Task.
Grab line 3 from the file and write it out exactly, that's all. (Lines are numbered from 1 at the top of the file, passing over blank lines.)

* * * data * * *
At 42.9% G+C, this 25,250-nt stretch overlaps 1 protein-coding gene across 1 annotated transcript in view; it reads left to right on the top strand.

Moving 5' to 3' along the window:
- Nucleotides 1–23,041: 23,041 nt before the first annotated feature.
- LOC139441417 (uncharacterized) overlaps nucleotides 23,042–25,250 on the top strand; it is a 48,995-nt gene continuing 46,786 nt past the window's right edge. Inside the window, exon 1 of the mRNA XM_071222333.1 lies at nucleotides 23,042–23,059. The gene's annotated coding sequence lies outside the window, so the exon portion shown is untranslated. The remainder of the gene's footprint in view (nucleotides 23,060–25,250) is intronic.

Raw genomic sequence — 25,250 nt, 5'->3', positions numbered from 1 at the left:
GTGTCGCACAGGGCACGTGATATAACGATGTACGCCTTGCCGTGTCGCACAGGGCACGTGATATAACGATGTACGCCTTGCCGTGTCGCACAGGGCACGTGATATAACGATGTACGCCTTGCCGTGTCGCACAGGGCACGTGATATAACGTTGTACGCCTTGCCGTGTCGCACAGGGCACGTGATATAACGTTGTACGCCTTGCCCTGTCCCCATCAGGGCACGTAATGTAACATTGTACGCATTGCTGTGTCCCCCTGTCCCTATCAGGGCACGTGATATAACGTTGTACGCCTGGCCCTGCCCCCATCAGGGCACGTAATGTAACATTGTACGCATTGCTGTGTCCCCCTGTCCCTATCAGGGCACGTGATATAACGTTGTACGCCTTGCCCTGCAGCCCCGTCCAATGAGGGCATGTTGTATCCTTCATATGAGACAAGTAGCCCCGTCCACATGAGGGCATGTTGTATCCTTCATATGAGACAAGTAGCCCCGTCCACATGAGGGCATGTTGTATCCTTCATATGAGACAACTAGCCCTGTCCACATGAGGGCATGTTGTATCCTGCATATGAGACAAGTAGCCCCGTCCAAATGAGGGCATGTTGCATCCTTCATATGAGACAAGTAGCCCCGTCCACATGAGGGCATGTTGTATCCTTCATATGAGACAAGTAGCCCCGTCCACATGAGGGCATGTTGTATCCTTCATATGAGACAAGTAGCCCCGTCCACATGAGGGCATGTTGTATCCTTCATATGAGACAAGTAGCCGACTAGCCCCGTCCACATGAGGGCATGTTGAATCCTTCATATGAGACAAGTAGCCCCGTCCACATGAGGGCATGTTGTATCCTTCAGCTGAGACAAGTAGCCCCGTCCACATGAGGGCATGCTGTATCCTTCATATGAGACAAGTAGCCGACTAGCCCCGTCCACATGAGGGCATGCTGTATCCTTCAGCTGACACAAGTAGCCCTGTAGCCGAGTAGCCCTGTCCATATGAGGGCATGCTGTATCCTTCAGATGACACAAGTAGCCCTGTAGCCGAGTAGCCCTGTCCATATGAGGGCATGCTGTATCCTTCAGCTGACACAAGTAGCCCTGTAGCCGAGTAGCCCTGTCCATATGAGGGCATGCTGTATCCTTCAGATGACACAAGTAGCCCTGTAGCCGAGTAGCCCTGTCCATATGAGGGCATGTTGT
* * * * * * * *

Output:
- Nucleotides 1–23,041: 23,041 nt before the first annotated feature.